WHO: At least 90% of the world’s population has some level of immunity to COVID-19

The World Health Organization (WHO) estimated that 90% of the world’s population currently has some immunity to COVID-19, although it warned of the threat of a new variant.

“The WHO estimates that at least 90% of the world’s population now has some level of immunity due to previous infection or vaccination,” said WHO Director General Tedros Adhanom Ghebreyesus.

“We are much closer to being able to say that the emergency phase of the pandemic is over, but we are not there yet,” he told a news conference.

Likewise, he expressed that the reduction of contagion surveillance is opening the door to a new variant of the virus, which can surpass the dominant one: Ómicron.

“Gaps in surveillance, testing, sequencing and vaccination continue to create the perfect conditions for a worrisome new variant to emerge that could cause significant mortality,” he stressed.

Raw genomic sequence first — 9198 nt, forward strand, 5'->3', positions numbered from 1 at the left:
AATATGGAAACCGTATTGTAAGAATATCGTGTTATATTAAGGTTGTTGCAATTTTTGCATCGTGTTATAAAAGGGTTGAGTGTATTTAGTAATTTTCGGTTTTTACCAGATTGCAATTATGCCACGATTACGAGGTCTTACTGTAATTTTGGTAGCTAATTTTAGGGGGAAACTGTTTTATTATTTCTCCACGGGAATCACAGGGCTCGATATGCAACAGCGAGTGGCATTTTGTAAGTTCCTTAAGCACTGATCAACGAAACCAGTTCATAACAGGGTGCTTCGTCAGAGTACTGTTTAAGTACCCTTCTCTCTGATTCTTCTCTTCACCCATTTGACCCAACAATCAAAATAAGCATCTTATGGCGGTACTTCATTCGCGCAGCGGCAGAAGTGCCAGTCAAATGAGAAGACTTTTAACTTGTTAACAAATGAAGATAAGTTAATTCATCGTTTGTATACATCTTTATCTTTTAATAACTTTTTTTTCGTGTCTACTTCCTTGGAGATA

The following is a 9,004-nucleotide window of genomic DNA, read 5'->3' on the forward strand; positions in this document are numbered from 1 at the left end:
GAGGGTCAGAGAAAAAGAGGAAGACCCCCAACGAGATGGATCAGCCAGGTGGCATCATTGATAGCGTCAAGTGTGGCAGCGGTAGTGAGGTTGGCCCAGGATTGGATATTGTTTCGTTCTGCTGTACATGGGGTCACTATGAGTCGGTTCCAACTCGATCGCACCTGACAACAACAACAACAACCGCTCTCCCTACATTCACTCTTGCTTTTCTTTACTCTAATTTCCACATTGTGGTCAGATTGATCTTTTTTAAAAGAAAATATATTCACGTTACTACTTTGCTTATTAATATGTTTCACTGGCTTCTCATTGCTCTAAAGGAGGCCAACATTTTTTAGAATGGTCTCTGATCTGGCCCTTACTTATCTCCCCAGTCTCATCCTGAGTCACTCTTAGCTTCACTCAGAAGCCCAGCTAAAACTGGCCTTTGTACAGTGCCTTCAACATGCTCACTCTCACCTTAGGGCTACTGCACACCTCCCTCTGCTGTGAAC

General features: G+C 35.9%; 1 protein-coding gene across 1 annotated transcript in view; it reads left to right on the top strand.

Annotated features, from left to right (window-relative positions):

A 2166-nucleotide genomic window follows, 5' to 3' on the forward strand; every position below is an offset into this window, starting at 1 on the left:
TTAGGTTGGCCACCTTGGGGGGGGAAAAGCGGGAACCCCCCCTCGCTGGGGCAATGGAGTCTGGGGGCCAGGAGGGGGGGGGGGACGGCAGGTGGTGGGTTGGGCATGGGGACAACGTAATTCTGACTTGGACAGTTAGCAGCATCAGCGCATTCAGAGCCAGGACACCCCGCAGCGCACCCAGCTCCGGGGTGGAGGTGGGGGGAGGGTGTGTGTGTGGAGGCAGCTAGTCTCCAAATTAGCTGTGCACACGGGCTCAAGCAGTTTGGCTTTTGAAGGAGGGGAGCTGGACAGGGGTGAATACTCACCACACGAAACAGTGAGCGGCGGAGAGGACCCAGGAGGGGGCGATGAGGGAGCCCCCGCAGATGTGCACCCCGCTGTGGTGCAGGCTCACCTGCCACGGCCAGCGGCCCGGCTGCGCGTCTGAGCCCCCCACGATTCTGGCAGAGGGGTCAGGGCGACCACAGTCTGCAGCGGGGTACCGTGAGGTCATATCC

Coronavirus: what is known about BA.2, the most contagious subvariant of Omicron?

Tedros recalled that last weekend it was one year since the WHO reported the existence of a new, more contagious variant: omicron.

Today there are more than 500 subvariants of Omicron, all of which are highly transmissible. They have mutations that allow them to evade immunity more easily, he recalled.

Countries have reported 6.6 million deaths from COVID-19 to WHO. Almost 640 million infections have also been registered. The UN agency insists that the data does not reflect the true number of victims.

Last week there were more than 8,500 deaths worldwide from COVID-19, Tedros recalled. A figure that “is not acceptable” after three years of the pandemic, when “we already have so many tools to prevent infections and save lives.”

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